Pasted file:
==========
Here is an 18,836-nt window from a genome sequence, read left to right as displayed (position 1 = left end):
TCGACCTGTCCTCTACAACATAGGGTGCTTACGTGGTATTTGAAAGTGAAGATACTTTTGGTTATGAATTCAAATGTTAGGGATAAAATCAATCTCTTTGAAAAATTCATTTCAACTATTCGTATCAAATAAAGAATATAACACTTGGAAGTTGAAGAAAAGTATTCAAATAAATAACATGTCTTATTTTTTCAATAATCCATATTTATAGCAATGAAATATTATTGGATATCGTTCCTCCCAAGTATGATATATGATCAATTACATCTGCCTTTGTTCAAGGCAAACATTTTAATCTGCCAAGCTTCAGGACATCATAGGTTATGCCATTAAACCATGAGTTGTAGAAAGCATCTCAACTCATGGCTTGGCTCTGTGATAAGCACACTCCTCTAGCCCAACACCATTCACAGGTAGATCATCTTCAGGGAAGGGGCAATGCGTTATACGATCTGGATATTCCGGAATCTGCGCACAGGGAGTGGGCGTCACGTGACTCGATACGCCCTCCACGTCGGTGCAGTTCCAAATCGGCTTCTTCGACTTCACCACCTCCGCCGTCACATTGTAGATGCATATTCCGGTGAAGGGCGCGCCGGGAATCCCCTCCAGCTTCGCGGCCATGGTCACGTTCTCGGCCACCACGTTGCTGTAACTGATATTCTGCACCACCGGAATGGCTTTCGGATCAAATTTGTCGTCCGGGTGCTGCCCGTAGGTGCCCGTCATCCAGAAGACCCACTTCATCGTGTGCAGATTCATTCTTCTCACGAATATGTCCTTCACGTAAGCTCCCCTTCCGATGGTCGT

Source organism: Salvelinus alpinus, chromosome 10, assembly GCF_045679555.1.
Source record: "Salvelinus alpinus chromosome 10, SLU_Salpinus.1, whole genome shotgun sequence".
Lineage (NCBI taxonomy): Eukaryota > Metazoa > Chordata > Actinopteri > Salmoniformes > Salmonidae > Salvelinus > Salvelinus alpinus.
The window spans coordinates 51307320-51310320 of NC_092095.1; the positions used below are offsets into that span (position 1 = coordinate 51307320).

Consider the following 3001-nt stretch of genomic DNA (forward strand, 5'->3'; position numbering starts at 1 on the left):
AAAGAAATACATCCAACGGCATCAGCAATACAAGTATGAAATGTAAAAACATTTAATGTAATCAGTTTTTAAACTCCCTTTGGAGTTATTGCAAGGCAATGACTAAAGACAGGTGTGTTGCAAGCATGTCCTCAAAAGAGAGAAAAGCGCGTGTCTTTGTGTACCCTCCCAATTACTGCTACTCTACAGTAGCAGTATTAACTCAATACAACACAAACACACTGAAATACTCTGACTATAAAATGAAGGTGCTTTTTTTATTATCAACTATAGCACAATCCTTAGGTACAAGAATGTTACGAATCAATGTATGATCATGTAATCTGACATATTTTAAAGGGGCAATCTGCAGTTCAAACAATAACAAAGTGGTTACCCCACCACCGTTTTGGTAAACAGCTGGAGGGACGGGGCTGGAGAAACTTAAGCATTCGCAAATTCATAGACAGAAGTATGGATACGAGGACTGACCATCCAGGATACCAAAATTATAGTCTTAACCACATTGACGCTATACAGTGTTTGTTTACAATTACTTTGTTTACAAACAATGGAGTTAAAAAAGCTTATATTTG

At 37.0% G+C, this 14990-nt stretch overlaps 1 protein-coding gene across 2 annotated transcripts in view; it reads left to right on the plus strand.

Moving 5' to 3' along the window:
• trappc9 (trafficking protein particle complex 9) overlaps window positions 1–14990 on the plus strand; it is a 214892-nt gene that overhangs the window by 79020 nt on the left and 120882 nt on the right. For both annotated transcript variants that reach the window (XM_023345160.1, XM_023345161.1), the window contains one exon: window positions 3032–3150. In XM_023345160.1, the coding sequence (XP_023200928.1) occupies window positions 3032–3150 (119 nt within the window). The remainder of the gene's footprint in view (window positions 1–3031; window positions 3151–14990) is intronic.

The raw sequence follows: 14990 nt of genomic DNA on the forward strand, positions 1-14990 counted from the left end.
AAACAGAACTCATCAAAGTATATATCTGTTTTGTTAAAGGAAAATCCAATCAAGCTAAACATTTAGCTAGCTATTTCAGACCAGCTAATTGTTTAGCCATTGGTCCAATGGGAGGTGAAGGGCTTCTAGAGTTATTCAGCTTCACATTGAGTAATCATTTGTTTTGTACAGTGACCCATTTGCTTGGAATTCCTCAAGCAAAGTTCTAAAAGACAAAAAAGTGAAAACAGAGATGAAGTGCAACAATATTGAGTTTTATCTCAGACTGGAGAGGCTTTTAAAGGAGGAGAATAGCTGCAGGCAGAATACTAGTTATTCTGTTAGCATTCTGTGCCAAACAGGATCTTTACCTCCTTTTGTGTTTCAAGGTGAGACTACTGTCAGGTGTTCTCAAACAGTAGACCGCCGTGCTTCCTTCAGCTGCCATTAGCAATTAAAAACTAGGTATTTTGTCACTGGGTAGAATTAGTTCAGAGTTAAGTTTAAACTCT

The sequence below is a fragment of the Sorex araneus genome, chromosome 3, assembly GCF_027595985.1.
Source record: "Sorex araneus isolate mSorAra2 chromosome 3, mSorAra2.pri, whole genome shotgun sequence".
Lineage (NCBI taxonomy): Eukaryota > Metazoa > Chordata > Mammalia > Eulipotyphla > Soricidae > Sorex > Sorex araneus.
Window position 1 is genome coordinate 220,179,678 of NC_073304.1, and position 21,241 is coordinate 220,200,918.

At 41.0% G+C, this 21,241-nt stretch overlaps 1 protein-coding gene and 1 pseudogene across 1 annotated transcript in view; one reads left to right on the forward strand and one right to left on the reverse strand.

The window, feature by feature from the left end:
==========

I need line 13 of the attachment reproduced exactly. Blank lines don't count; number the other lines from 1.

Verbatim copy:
AAACAGAACTCATCAAAGTATATATCTGTTTTGTTAAAGGAAAATCCAATCAAGCTAAACATTTAGCTAGCTATTTCAGACCAGCTAATTGTTTAGCCATTGGTCCAATGGGAGGTGAAGGGCTTCTAGAGTTATTCAGCTTCACATTGAGTAATCATTTGTTTTGTACAGTGACCCATTTGCTTGGAATTCCTCAAGCAAAGTTCTAAAAGACAAAAAAGTGAAAACAGAGATGAAGTGCAACAATATTGAGTTTTATCTCAGACTGGAGAGGCTTTTAAAGGAGGAGAATAGCTGCAGGCAGAATACTAGTTATTCTGTTAGCATTCTGTGCCAAACAGGATCTTTACCTCCTTTTGTGTTTCAAGGTGAGACTACTGTCAGGTGTTCTCAAACAGTAGACCGCCGTGCTTCCTTCAGCTGCCATTAGCAATTAAAAACTAGGTATTTTGTCACTGGGTAGAATTAGTTCAGAGTTAAGTTTAAACTCT